If your gym has a power rack, you could set-up very low rack pulls. Example: https://www.youtube.com/watch?v=gkg3Rd4Vnls
The other option is do a deadlift, but don't touch the ground each rep.
Or start in a RDL position, but do a full deadlift range of motion, without touching the ground.
One way to help with this is rather than use 45lb plates on each side, use 25 lbers, so you have more room until you hit the ground. Example: https://www.youtube.com/watch?v=9rYbDx8vzao
That's one of the biggest differences with a RDL- in a deadlift, the eccentric (lowering) phase tends to not get worked as much as in a RDL, because people are often not as controlled, hence the noise when touching the ground. As you alluded to, "the weight drop."
If in either one you're in a conventional stance though, the differences are so minor they don't matter for most. If you were competing, then that ability to lift the bar from a dead start, at the bottom, really matters. When you're just trying to work some muscle, it's no big deal.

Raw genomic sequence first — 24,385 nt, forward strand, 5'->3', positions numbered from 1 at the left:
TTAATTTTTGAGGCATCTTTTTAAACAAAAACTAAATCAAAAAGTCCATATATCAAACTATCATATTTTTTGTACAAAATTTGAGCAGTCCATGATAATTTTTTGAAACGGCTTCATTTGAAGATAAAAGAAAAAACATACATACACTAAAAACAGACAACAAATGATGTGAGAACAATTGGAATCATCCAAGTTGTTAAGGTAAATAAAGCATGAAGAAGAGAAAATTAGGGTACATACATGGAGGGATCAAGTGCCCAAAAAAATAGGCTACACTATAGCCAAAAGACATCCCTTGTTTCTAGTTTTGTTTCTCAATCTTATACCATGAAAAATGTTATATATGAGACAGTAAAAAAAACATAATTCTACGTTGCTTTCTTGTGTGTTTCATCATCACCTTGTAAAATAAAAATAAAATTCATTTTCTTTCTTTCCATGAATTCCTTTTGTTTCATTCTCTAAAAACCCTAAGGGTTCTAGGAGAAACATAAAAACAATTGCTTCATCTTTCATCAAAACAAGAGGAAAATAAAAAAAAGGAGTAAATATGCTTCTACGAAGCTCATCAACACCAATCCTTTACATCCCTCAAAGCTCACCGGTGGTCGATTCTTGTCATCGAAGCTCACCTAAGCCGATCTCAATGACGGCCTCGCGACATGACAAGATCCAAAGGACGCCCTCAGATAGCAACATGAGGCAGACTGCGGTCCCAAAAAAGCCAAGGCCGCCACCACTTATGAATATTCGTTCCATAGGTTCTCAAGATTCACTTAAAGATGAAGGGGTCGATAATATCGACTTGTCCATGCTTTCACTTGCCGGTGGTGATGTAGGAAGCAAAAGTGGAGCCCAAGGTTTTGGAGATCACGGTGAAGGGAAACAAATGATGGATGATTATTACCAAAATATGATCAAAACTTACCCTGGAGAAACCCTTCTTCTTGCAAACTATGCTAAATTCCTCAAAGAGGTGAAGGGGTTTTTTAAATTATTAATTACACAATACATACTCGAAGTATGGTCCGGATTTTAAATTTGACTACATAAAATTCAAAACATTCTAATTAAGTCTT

Hell, if building muscle is your goal, you can make an argument you want that extra eccentric work, which means RDLs have an advantage.
(I don't want to make this a concentric vs eccentric debate, but here is one study showing the benefits of eccentric training on quadricep hypertrophy.)
As an aside, my experience in gyms has been it's no so much deadlifting owners have a problem with, it's the attitude that too many end up have while doing them. If you're grunting where people 20 feet away can hear you, yelling, letting the weight free fall, that's where the problem comes in. But it's not like any of that is necessary.